On immigration and health care, Trump seems all too willing to play with individuals’ lives as political bargaining chips

Dave Bier of the Cato Institute has a new detailed analysis of all the flaws in Trump’s Faustian demands (call it a “wish list“) on Congress before he’ll go along with letting most of the DACA “Dreamers” stay after six months, as in this link.

The most conspicuous demand was overbuilding “that Wall”, much of which might be ineffective or relatively unnecessary.

But another demand is practically requiring asylum seekers to prove their cases on entry.  This would sound like it could shut down most LGBTQ asylum seeking.

Furthermore, overstayed visas would be treated much more harshly.

At the same time, there is a lot of attention to the “new” (?) travel ban. Jason Dzubow, normally very cautious in his blog posts, takes a cheerier approach on the affect on asylum seekers (in his most recent post), which in many cases, he feels, won’t be important.  People who have already applied and getting some sort of legal and perhaps housing assistance in the US will not fare worse than before.

My own reaction would be to imagine myself in the shoes of a “dreamer” (maybe Jose Vargas in the 2014 film “Documented”).  I would feel that, while the president has claimed a big heart and that somehow things will turn out OK personally, my own life had been made into someone else’s political bargaining chip. It’s easy to imagine that if I were a member of a racial minority in a poorer community subject to police profiling. As a white gay man with some of the typical troubles in the distant past, it is not so clear cut.  I did not perceive myself, when younger, as a member of an oppressed “group”, but rather as someone who individually had difficulty conforming to some of the gender-related expectations made of me which were more understandable in the Cold War world in which I grew up.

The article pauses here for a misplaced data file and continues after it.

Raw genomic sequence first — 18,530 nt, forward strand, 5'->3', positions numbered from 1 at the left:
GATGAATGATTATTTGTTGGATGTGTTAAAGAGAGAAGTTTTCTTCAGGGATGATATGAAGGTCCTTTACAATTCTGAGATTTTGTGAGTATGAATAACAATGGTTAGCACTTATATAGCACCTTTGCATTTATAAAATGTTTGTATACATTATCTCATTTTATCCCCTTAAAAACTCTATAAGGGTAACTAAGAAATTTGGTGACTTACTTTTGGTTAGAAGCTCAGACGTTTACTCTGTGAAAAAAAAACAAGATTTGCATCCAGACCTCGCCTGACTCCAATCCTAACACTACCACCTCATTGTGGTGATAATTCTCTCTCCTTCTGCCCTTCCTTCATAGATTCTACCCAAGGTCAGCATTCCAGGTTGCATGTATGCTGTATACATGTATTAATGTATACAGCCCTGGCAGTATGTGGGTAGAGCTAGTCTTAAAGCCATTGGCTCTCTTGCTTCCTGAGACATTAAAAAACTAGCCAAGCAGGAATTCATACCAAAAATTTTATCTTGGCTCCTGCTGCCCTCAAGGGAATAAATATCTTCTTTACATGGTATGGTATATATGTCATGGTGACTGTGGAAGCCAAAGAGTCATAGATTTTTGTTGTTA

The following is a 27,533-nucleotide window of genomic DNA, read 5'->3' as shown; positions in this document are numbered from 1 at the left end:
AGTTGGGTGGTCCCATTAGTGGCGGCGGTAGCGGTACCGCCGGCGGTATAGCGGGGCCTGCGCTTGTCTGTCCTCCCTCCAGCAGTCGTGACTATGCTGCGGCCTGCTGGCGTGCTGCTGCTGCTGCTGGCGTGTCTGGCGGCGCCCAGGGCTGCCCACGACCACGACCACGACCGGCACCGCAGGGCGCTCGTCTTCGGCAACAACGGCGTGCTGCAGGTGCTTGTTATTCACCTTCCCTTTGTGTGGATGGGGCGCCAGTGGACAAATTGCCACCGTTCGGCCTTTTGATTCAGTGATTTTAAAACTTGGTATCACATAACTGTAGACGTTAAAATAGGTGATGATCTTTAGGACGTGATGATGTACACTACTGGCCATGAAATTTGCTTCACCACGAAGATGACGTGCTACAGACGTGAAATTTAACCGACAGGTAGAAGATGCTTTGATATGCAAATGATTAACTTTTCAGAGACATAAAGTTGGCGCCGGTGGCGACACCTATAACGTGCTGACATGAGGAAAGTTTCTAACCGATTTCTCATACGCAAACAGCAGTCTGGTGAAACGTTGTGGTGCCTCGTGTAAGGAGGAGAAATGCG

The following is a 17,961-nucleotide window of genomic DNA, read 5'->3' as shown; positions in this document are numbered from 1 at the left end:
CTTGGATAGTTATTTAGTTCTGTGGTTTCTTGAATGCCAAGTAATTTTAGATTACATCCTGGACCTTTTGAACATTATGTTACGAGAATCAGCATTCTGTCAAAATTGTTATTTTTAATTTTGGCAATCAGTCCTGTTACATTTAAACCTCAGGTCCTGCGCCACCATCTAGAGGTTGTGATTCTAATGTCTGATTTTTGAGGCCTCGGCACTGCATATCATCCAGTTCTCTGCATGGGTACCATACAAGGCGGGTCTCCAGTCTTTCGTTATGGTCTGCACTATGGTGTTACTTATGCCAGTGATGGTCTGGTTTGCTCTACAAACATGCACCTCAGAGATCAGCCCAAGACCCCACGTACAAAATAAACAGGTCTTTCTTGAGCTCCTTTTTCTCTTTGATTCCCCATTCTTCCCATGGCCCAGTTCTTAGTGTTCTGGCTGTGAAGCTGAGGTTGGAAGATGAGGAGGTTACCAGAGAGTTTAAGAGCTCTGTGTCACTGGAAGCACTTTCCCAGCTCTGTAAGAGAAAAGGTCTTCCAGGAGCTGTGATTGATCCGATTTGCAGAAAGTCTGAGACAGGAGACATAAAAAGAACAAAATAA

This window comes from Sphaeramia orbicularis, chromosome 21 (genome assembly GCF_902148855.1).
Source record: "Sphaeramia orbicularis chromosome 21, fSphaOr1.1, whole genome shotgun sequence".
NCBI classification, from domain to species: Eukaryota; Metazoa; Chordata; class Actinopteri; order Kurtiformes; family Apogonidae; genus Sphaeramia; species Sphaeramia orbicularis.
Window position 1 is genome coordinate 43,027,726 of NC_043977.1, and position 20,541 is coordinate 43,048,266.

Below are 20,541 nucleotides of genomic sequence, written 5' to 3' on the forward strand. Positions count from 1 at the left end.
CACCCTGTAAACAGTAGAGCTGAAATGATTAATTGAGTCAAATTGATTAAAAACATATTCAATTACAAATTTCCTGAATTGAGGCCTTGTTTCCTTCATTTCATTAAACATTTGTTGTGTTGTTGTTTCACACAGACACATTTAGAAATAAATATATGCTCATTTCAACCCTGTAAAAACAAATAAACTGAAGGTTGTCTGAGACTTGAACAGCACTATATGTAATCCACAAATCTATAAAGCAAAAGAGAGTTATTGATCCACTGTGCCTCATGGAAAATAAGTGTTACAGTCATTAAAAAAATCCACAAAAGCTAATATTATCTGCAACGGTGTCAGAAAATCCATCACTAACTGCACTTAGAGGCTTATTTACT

Likewise, I’m disturbed that Trump sounds willing to play with the existing health insurance of disadvantaged Americans to claim he is keeping a promise to some people in his base.

AOL has a discussion of the Supreme Court’s actions today allowing one of Trump’s travel bans to stand; likewise Politico.  It’s hard to give much reaction because the sands keep shifting. Here’s the June 2017 opinion for Trump v. International Refugee Assistance Project.

(Posted: Tuesday, Oct. 10, 2017 at 11 PM EDT)

Update: Thursday, Oct. 12, 2017 

Jason Dzubow has a 9-part piece “DACA Reform and it’s Hostages (i.e., Asylum Seekers)” which seems to be a change in tone and alarm level. I would particularly wonder if the application of concepts like “membership in a social group” or “political opinion” would be tightened in a way to affect LGBT asylum seekers already in the U.S. (possibly some in detention seeking parole), especially from non-Islamic countries, including Russia (Chechnya) and Central America.

Sessions says he will ask Congress to tighten the rules on asylum seekers, claiming asylum fraud is widespread, Washington Post story by Sari Horwitz, link. The Center for Immigration Studies had made claims like this in a session reported here May 10 (q.v.)

 

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